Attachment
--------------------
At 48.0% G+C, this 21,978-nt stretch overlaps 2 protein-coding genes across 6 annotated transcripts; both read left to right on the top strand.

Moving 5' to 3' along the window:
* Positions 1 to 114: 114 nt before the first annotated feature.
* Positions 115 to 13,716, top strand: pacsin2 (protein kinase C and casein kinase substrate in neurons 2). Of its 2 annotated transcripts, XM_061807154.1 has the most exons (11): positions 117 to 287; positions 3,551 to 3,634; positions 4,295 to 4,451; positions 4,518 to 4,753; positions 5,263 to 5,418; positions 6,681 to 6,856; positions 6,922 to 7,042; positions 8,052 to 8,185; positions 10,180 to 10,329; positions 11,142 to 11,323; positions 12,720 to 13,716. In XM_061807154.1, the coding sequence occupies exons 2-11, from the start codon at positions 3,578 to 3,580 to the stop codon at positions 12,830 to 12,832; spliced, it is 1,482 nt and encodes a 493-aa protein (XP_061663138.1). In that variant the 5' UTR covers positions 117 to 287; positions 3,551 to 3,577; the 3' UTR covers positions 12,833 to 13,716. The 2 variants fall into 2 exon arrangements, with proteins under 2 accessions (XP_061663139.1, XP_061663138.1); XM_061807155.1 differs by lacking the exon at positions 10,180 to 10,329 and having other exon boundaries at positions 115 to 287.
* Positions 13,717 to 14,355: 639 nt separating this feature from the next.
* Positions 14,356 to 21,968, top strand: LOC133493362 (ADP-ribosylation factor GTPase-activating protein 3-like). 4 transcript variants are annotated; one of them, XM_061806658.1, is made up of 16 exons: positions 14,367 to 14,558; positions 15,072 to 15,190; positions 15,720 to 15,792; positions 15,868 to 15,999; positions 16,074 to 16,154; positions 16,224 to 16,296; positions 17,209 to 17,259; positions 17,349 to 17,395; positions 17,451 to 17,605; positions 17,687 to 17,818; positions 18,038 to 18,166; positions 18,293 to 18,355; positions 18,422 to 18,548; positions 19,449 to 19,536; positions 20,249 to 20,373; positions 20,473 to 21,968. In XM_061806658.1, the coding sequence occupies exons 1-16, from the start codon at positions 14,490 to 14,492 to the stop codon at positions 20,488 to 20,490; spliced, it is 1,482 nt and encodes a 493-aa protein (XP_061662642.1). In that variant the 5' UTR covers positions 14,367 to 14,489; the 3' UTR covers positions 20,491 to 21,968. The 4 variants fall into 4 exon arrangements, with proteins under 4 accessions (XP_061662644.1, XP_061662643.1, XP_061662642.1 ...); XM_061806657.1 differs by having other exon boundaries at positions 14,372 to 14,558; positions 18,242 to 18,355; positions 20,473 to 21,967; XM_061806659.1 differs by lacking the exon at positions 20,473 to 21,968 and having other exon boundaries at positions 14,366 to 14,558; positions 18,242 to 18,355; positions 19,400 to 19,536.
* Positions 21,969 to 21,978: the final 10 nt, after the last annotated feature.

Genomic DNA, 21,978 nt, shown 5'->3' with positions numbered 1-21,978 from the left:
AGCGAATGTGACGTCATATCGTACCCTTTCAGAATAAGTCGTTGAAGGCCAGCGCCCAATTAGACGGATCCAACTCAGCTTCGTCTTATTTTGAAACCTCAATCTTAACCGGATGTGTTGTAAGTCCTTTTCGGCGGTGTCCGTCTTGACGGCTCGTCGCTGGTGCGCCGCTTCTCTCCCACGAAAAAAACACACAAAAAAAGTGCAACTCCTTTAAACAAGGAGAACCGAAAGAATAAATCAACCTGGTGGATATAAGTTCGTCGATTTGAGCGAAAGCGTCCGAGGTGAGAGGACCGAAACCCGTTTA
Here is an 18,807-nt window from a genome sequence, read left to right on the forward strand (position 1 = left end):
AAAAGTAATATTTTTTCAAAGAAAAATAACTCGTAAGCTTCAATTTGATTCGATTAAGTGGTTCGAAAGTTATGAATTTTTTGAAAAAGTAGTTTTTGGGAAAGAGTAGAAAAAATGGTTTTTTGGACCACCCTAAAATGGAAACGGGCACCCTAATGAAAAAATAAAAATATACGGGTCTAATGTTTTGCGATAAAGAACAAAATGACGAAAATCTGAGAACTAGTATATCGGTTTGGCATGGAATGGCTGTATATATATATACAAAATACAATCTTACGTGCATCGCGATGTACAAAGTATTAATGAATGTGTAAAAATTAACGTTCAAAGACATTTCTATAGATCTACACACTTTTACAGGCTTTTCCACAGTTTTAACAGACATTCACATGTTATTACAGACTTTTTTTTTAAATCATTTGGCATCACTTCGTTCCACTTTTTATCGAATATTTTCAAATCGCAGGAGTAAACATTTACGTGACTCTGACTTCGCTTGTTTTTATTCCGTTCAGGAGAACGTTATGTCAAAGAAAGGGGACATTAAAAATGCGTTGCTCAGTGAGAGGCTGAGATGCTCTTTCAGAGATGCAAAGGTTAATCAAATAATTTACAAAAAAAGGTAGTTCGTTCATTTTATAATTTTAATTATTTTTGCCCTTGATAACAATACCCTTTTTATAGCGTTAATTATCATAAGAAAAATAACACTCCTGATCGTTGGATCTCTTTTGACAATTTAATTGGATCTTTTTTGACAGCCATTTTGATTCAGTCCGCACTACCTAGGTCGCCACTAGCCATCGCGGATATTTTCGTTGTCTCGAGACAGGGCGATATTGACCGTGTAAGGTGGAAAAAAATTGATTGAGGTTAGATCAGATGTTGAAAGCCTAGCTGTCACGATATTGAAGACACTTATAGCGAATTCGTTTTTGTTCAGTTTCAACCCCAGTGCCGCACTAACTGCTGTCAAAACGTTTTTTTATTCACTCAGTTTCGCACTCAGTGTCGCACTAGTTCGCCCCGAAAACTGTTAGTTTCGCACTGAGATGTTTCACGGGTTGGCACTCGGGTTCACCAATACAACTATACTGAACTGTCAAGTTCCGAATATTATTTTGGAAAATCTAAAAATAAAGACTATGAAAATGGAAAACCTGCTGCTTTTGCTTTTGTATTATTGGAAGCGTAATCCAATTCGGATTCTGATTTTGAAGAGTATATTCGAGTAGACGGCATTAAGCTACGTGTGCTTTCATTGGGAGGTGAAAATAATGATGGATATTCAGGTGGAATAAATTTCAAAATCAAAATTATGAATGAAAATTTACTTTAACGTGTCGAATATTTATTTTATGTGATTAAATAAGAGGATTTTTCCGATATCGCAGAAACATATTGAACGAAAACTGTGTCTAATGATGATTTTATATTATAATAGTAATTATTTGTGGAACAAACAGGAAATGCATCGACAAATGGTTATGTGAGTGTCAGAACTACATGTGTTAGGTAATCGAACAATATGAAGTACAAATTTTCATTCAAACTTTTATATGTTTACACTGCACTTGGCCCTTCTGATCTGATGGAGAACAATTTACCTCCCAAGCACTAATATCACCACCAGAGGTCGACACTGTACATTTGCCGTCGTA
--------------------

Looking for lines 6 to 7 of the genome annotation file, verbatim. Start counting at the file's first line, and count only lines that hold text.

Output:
* Positions 14,356 to 21,968, top strand: LOC133493362 (ADP-ribosylation factor GTPase-activating protein 3-like). 4 transcript variants are annotated; one of them, XM_061806658.1, is made up of 16 exons: positions 14,367 to 14,558; positions 15,072 to 15,190; positions 15,720 to 15,792; positions 15,868 to 15,999; positions 16,074 to 16,154; positions 16,224 to 16,296; positions 17,209 to 17,259; positions 17,349 to 17,395; positions 17,451 to 17,605; positions 17,687 to 17,818; positions 18,038 to 18,166; positions 18,293 to 18,355; positions 18,422 to 18,548; positions 19,449 to 19,536; positions 20,249 to 20,373; positions 20,473 to 21,968. In XM_061806658.1, the coding sequence occupies exons 1-16, from the start codon at positions 14,490 to 14,492 to the stop codon at positions 20,488 to 20,490; spliced, it is 1,482 nt and encodes a 493-aa protein (XP_061662642.1). In that variant the 5' UTR covers positions 14,367 to 14,489; the 3' UTR covers positions 20,491 to 21,968. The 4 variants fall into 4 exon arrangements, with proteins under 4 accessions (XP_061662644.1, XP_061662643.1, XP_061662642.1 ...); XM_061806657.1 differs by having other exon boundaries at positions 14,372 to 14,558; positions 18,242 to 18,355; positions 20,473 to 21,967; XM_061806659.1 differs by lacking the exon at positions 20,473 to 21,968 and having other exon boundaries at positions 14,366 to 14,558; positions 18,242 to 18,355; positions 19,400 to 19,536.
* Positions 21,969 to 21,978: the final 10 nt, after the last annotated feature.